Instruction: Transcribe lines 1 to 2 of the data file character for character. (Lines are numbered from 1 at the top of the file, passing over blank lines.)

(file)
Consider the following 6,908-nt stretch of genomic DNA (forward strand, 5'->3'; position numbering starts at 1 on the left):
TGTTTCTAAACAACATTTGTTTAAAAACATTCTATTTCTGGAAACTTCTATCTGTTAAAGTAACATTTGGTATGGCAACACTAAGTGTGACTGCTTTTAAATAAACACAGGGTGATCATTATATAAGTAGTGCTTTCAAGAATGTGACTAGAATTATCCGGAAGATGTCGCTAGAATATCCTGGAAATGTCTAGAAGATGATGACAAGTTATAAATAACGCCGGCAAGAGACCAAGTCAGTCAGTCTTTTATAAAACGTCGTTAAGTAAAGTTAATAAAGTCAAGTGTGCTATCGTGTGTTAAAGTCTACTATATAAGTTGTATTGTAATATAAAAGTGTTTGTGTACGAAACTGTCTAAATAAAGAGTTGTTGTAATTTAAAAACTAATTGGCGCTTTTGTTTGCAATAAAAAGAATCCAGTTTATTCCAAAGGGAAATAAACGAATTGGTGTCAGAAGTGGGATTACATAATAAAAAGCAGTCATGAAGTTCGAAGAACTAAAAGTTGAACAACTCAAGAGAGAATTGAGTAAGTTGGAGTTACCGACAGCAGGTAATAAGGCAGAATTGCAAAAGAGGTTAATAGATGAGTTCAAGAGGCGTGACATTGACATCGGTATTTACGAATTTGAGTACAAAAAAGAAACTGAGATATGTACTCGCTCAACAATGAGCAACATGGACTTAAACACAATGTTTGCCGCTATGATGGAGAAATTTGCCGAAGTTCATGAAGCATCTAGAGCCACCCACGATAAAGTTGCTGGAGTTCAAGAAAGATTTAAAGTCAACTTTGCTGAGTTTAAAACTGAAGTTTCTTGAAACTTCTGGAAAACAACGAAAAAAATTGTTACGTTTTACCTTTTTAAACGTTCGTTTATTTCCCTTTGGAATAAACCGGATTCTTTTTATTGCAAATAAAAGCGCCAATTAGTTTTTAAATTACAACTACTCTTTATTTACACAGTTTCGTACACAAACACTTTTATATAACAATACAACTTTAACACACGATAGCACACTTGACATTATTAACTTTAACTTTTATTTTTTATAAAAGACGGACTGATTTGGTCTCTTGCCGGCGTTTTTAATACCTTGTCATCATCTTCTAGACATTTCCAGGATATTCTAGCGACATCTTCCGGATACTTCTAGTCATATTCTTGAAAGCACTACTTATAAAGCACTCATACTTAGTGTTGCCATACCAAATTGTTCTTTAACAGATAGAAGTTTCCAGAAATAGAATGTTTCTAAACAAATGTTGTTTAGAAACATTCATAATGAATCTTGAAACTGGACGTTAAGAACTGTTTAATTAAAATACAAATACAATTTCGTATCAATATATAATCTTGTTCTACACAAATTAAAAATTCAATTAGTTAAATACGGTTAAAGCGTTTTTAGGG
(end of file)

Consider the following 6,908-nt stretch of genomic DNA (forward strand, 5'->3'; position numbering starts at 1 on the left):
TGTTTCTAAACAACATTTGTTTAAAAACATTCTATTTCTGGAAACTTCTATCTGTTAAAGTAACATTTGGTATGGCAACACTAAGTGTGACTGCTTTTAAATAAACACAGGGTGATCATTATATAAGTAGTGCTTTCAAGAATGTGACTAGAATTATCCGGAAGATGTCGCTAGAATATCCTGGAAATGTCTAGAAGATGATGACAAGTTATAAATAACGCCGGCAAGAGACCAAGTCAGTCAGTCTTTTATAAAACGTCGTTAAGTAAAGTTAATAAAGTCAAGTGTGCTATCGTGTGTTAAAGTCTACTATATAAGTTGTATTGTAATATAAAAGTGTTTGTGTACGAAACTGTCTAAATAAAGAGTTGTTGTAATTTAAAAACTAATTGGCGCTTTTGTTTGCAATAAAAAGAATCCAGTTTATTCCAAAGGGAAATAAACGAATTGGTGTCAGAAGTGGGATTACATAATAAAAAGCAGTCATGAAGTTCGAAGAACTAAAAGTTGAACAACTCAAGAGAGAATTGAGTAAGTTGGAGTTACCGACAGCAGGTAATAAGGCAGAATTGCAAAAGAGGTTAATAGATGAGTTCAAGAGGCGTGACATTGACATCGGTATTTACGAATTTGAGTACAAAAAAGAAACTGAGATATGTACTCGCTCAACAATGAGCAACATGGACTTAAACACAATGTTTGCCGCTATGATGGAGAAATTTGCCGAAGTTCATGAAGCATCTAGAGCCACCCACGATAAAGTTGCTGGAGTTCAAGAAAGATTTAAAGTCAACTTTGCTGAGTTTAAAACTGAAGTTTCTTGAAACTTCTGGAAAACAACGAAAAAAATTGTTACGTTTTACCTTTTTAAACGTTCGTTTATTTCCCTTTGGAATAAACCGGATTCTTTTTATTGCAAATAAAAGCGCCAATTAGTTTTTAAATTACAACTACTCTTTATTTACACAGTTTCGTACACAAACACTTTTATATAACAATACAACTTTAACACACGATAGCACACTTGACATTATTAACTTTAACTTTTATTTTTTATAAAAGACGGACTGATTTGGTCTCTTGCCGGCGTTTTTAATACCTTGTCATCATCTTCTAGACATTTCCAGGATATTCTAGCGACATCTTCCGGATACTTCTAGTCATATTCTTGAAAGCACTACTTATAAAGCACTCATACTTAGTGTTGCCATACCAAATTGTTCTTTAACAGATAGAAGTTTCCAGAAATAGAATGTTTCTAAACAAATGTTGTTTAGAAACATTCATAATGAATCTTGAAACTGGACGTTAAGAACTGTTTAATTAAAATACAAATACAATTTCGTATCAATATATAATCTTGTTCTACACAAATTAAAAATTCAATTAGTTAAATACGGTTAAAGCGTTTTTAGGG